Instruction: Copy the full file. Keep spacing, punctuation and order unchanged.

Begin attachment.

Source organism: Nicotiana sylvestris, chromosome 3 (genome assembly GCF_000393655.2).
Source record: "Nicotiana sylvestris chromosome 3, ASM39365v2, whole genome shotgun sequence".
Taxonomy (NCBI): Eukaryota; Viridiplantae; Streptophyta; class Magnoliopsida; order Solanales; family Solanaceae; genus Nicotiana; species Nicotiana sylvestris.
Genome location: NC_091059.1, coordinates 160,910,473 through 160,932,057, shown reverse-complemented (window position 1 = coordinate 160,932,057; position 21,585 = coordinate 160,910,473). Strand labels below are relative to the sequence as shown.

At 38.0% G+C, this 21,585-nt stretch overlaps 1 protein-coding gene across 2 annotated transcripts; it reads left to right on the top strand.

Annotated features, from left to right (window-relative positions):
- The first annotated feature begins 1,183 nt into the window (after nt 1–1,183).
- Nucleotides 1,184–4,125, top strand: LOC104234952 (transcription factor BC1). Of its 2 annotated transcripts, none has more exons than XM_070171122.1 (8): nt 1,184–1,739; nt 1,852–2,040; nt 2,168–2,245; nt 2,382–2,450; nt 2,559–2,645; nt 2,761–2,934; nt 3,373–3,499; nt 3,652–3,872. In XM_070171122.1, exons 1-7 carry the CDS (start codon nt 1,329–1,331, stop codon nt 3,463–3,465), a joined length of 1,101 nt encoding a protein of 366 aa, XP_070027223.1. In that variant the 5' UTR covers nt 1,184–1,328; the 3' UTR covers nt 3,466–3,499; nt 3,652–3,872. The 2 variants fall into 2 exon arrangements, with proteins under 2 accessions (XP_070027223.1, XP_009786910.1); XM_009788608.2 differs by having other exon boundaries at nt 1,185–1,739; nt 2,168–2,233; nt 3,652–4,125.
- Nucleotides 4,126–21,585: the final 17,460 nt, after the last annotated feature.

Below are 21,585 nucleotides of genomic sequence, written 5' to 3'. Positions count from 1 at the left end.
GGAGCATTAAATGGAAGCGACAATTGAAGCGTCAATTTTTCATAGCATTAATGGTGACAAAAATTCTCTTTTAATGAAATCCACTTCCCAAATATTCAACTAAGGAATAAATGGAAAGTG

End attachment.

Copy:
Source organism: Nicotiana sylvestris, chromosome 3 (genome assembly GCF_000393655.2).
Source record: "Nicotiana sylvestris chromosome 3, ASM39365v2, whole genome shotgun sequence".
Taxonomy (NCBI): Eukaryota; Viridiplantae; Streptophyta; class Magnoliopsida; order Solanales; family Solanaceae; genus Nicotiana; species Nicotiana sylvestris.
Genome location: NC_091059.1, coordinates 160,910,473 through 160,932,057, shown reverse-complemented (window position 1 = coordinate 160,932,057; position 21,585 = coordinate 160,910,473). Strand labels below are relative to the sequence as shown.

At 38.0% G+C, this 21,585-nt stretch overlaps 1 protein-coding gene across 2 annotated transcripts; it reads left to right on the top strand.

Annotated features, from left to right (window-relative positions):
- The first annotated feature begins 1,183 nt into the window (after nt 1–1,183).
- Nucleotides 1,184–4,125, top strand: LOC104234952 (transcription factor BC1). Of its 2 annotated transcripts, none has more exons than XM_070171122.1 (8): nt 1,184–1,739; nt 1,852–2,040; nt 2,168–2,245; nt 2,382–2,450; nt 2,559–2,645; nt 2,761–2,934; nt 3,373–3,499; nt 3,652–3,872. In XM_070171122.1, exons 1-7 carry the CDS (start codon nt 1,329–1,331, stop codon nt 3,463–3,465), a joined length of 1,101 nt encoding a protein of 366 aa, XP_070027223.1. In that variant the 5' UTR covers nt 1,184–1,328; the 3' UTR covers nt 3,466–3,499; nt 3,652–3,872. The 2 variants fall into 2 exon arrangements, with proteins under 2 accessions (XP_070027223.1, XP_009786910.1); XM_009788608.2 differs by having other exon boundaries at nt 1,185–1,739; nt 2,168–2,233; nt 3,652–4,125.
- Nucleotides 4,126–21,585: the final 17,460 nt, after the last annotated feature.

Below are 21,585 nucleotides of genomic sequence, written 5' to 3'. Positions count from 1 at the left end.
GGAGCATTAAATGGAAGCGACAATTGAAGCGTCAATTTTTCATAGCATTAATGGTGACAAAAATTCTCTTTTAATGAAATCCACTTCCCAAATATTCAACTAAGGAATAAATGGAAAGTG